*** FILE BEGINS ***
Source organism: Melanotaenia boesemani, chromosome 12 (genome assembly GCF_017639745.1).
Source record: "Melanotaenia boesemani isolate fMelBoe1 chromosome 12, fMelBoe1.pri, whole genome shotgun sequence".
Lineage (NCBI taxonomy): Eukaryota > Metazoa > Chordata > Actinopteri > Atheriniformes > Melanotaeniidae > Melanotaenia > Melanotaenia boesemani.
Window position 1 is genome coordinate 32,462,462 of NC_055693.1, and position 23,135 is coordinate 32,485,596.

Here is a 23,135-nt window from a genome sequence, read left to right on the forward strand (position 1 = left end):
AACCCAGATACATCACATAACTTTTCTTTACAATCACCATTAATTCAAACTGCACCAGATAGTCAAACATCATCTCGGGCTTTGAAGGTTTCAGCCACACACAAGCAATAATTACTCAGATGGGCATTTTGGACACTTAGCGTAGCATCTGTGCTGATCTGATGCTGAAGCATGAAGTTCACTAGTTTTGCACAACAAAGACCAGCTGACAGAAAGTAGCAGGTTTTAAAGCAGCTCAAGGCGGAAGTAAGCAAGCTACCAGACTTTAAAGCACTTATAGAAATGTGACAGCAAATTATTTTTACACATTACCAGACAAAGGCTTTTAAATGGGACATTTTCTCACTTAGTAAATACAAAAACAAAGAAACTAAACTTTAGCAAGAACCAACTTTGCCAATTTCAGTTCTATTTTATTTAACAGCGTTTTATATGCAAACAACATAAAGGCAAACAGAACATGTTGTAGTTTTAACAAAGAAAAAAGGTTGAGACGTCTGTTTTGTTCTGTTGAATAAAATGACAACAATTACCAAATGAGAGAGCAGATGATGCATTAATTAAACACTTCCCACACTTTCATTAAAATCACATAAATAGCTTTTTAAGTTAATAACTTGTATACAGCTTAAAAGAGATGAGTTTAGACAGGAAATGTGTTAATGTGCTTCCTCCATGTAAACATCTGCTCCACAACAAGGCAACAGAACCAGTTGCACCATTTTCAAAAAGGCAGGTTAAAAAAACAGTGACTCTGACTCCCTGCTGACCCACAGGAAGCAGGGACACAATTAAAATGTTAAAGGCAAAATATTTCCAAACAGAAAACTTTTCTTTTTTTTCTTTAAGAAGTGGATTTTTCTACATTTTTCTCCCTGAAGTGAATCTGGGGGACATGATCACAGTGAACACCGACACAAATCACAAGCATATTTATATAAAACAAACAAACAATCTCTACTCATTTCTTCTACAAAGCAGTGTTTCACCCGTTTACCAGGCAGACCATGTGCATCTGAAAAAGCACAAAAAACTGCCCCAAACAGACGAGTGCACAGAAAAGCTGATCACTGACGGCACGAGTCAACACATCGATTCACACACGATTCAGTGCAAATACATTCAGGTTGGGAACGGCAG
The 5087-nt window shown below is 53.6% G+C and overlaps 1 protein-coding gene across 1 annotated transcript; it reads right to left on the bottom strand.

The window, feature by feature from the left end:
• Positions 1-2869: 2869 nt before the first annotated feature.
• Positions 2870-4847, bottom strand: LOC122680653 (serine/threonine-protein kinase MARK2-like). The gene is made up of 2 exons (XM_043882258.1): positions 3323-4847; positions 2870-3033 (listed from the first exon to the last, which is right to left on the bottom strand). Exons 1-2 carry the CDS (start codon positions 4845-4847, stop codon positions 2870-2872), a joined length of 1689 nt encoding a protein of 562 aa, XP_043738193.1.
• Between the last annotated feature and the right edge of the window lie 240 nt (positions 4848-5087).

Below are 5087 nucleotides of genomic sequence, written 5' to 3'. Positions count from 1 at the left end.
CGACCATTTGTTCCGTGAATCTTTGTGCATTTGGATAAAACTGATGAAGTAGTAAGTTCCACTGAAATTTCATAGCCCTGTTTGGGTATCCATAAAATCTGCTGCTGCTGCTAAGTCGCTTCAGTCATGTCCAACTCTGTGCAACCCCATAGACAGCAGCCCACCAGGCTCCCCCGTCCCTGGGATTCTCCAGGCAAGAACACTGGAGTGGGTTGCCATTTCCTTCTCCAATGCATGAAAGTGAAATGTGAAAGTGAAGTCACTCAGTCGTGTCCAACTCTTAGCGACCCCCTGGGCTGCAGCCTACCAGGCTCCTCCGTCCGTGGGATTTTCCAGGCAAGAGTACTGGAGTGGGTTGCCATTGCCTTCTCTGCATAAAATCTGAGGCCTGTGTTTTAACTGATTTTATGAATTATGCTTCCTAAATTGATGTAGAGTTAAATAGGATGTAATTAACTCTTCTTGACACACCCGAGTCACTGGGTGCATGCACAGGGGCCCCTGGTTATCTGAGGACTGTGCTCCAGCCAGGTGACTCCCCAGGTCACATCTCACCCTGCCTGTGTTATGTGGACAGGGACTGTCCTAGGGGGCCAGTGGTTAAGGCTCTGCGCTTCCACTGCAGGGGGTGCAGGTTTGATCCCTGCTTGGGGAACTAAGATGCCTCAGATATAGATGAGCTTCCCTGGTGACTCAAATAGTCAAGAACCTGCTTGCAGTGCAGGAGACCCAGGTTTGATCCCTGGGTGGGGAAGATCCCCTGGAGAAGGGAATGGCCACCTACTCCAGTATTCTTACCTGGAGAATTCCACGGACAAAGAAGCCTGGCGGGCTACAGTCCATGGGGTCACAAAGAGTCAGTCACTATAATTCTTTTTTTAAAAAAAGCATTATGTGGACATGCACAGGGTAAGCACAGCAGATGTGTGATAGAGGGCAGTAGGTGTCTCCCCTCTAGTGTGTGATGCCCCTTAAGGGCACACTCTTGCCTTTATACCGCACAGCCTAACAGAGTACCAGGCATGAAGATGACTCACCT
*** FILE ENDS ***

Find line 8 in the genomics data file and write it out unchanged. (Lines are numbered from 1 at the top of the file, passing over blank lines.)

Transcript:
The window, feature by feature from the left end: